So, you’ve decided you want to study your Bible. But where do you start? You have no clue what to do or even what resources you need before you begin. Relax. This post is going to point you in the right direction. I’m going to share with you my best tips and tricks for preparing to start a Bible study habit.
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Why do you want to study your Bible? If your reason is something like, “It’s what Christians do”, that’s not going to get you through the tough times. It won’t help you to create a lifelong habit for digging into God’s Word. And even if it does, you’ll be doing it for the wrong reasons and won’t find the joy in it.
What’s the point of studying the Bible? The main reason for Bible study should be to draw closer to God. The Bible is a book about God, written by Him through the inspiration of the Holy Spirit. As we read, and study, the Bible we learn more about God and ourselves. We realize that we are sinful people in need of a Savior. And we learn to call on Him because He is faithful even when we’re not.
Now you may believe you can’t possibly study the Bible for yourself. I want you to get that thought out of your head right now. Like any other skill, Bible study can be learned if we dedicate time and effort to it. So, where should we start?
Before you start studying the Bible you need to have a plan. Don’t worry; I’m going to help you with all that. We’re going to divide the plan into three categories: preparation, gathering your supplies and resources.
Related: Read the Bible
While it’s possible to just pick up a Bible and start reading, I wouldn’t recommend it. Since our aim to create a lifelong habit, we’ll need to put a bit more effort into. Think about what happens before a child starts school.
No parent I know takes their child to a random school and drops them off. And even if someone did that, the administrators wouldn’t accept that child as there’s a process that must be followed. Before we start studying our Bible, we need to answer a few questions:
Why are you studying the Bible? Finding your why is critical. This is what will get you through the days when studying becomes difficult or tedious. Despite your best efforts, there may be times when you don’t study your Bible as you ought to. Your “why” will encourage you to restart your habit as soon as possible. I’d encourage you to write it down somewhere. Maybe, in the beginning, you want to have it visible or just remind yourself of why you’re doing it.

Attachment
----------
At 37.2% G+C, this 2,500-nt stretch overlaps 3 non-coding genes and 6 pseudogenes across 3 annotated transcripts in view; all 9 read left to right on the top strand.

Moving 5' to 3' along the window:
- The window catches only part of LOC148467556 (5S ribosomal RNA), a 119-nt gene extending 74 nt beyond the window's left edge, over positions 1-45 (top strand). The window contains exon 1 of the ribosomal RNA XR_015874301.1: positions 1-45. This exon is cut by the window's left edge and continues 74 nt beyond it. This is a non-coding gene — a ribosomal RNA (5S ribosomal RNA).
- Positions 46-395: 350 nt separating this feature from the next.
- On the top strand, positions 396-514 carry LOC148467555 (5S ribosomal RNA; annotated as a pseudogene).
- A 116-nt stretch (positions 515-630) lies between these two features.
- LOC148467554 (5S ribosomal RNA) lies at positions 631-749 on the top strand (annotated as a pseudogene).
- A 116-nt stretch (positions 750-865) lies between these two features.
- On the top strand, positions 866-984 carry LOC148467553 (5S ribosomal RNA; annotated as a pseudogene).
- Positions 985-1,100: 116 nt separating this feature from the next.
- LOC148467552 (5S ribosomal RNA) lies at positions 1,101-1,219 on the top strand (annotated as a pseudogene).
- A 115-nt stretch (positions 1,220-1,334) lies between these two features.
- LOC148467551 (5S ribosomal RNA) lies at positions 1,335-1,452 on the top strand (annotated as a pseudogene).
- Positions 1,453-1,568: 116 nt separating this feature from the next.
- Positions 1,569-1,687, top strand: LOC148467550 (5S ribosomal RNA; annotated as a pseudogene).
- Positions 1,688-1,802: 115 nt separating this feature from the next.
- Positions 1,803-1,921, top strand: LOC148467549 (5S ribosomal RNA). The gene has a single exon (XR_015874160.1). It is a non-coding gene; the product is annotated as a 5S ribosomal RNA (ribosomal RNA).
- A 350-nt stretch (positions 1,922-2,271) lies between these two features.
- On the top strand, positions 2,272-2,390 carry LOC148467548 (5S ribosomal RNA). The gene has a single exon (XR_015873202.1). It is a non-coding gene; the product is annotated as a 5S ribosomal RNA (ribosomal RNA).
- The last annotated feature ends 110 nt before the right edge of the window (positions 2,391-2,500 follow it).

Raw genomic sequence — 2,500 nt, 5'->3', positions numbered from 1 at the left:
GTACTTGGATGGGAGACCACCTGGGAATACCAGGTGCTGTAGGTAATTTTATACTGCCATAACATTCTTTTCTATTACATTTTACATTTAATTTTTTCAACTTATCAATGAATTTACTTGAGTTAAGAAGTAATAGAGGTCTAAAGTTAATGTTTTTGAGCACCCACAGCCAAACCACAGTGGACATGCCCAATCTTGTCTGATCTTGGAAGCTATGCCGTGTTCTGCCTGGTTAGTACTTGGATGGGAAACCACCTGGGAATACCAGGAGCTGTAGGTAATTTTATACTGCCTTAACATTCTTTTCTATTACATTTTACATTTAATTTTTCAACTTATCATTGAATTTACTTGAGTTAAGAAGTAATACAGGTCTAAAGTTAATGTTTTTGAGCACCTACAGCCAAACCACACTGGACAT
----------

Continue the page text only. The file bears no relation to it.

When will you study your Bible? Many persons will suggest studying in the morning. While there are some advantages for starting the day with Bible study, not everyone is a morning person. You want to spend time with God when you’re most alert, not when you’re groggy and grumpy.
Where will you study your Bible? Choose a place where you will not be interrupted. Make sure you have enough space for your supplies and that you’re comfortable.
How long will you study your Bible? Decide on the amount of time you have to devote to your study. If you know you only have fifteen minutes each day, don’t commit an hour. Instead, ask God to bless the time you have with Him and over time, your schedule may open up for you to devote more time to studying the Word.
What will you study? After deciding to read or study their Bibles, many persons simply open the book and start reading whatever their eye falls on. Bible roulette, as I call it, is not the best way to study God’s Word. It’s best to study each book in its entirety so that you can get the proper context. Decide ahead of time what you will study.
What Bible translation will you use? I always say the best Bible to use is one you’ll actually read, but there are some translations that lend themselves better to in-depth study. When studying the Bible, choose a word-for-word translation instead of a thought-for-thought translation or a paraphrase.